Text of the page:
In the event of below normal rainfall, South African producers might achieve a national average yield of 3,50 t/ha. The CEC’s intentions-to- plant show that producers might plant 1,12 million hectares to yellow maize. This would then lead to total production of 3,9 million tons. Assuming that domestic consumption would slightly increase on the back of an increase in the livestock industry and exports will just be for the BNLS countries, South Africa would have to import 2,27 million tons of yellow maize to meet the domestic demand (see Table 2).
Total maize imports
Total maize imports of 2,4 million tons would cost the South African economy ± R8 billion. This would have a negative effect on the economy, resulting in a widening current account deficit and possible influence the exchange rate movements. South Africa’s economy needs capital inflows to finance the current account deficit, thus any significant outflows would be negative for the economy.
Average yields scenario
In the event of normal rainfall, South Africa might achieve a national average yield of 4 t/ha. The CEC’s intentions-to-plant show that producers might plant 1,42 million hectares to white maize.
This would then lead to a total production of 5,68 million tons. Exports would mainly be for the BNLS countries at a volume of 600 000 tons. There wouldn’t be a need for imports (see Table 1).
In the event of normal rainfall, South Africa might achieve a national average yield of 4,5 tons per hectare. The CEC’s intentions-to-plant show that producers might plant 1,12 million hectares to yellow maize.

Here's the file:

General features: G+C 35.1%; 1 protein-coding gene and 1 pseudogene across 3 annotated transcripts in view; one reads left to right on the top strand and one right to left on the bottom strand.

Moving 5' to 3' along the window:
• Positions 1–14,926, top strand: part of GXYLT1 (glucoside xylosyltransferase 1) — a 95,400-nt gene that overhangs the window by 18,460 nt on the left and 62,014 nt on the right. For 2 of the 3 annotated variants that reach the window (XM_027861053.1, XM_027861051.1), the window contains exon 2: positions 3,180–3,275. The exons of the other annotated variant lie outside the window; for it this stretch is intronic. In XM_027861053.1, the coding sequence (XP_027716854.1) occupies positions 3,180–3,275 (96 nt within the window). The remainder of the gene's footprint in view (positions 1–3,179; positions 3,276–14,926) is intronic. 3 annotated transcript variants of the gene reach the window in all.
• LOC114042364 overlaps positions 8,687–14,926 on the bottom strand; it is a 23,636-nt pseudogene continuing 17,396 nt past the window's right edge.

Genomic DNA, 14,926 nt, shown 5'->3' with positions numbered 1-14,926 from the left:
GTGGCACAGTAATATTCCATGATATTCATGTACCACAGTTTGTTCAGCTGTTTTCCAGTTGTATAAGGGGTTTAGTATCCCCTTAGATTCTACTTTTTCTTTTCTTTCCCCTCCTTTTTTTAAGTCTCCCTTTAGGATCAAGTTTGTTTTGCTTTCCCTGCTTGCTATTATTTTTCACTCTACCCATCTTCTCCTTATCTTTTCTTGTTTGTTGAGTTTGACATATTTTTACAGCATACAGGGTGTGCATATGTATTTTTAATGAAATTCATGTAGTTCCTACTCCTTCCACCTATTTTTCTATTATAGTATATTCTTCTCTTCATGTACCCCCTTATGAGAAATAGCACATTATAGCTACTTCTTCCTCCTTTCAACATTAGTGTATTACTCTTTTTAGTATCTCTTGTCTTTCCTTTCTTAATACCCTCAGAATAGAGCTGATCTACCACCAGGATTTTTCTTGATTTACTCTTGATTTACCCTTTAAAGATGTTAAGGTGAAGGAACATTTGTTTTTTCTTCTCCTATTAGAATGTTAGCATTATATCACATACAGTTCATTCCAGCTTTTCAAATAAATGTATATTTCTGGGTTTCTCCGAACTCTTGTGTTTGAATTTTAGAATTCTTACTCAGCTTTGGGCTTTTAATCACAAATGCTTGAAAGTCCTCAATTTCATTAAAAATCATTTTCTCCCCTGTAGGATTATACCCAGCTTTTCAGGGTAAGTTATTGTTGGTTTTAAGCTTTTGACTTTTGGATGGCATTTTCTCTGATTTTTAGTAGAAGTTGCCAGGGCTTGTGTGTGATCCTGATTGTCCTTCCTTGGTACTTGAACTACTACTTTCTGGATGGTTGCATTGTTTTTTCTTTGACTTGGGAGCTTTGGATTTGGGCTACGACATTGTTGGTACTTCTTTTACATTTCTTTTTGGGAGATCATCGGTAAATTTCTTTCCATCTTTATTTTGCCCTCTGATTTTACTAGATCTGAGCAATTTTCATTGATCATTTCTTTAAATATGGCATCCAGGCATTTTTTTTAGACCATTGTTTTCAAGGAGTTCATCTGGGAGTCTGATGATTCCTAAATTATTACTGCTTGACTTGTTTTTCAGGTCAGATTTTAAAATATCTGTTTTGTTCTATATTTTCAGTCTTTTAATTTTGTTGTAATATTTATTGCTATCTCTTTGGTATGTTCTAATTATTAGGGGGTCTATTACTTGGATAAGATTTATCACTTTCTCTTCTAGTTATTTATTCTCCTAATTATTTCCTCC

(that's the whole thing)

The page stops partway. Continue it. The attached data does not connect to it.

This would then lead to total production of 5,08 million tons. The exports would just be for the BNLS countries and South Africa would still need to import about 500 000 tons to satisfy the domestic market requirements (see Table 2).
Above yields scenario
In the event that South Africa receives sufficient rainfall at an appropriate time in an intended area of 1,42 million hectares for white maize and 1,12 million hectares for yellow maize, South Africa would return to a net exporter status and total maize exports would possibly reach 1,7 million tons. This scenario would also lead to lower maize prices for producers, especially white maize. Yellow maize prices would to some extent benefit from global export demand (see Table 3).
The discussion briefly presented possible future scenarios in the South African maize market, prefaced by the importance of the maize industry and its export earnings to the South African economy.
Possible scenarios for the 2016/2017 marketing year should be viewed with caution as they might change in line with weather changes and revision in the CEC’s area planted estimates. The scenarios were mainly presented for information purposes to assist producers and other industry stakeholders to plan ahead, should conditions favour any of the above mentioned scenarios.
The updates of these scenarios will be available on Grain SA’s website at www.grainsa.co.za.
Everything has been done to ensure the accuracy of this information, however Grain SA takes no responsibility for any losses or damage incurred due to the usage of this information.
Publication: December 2015
Section: On farm level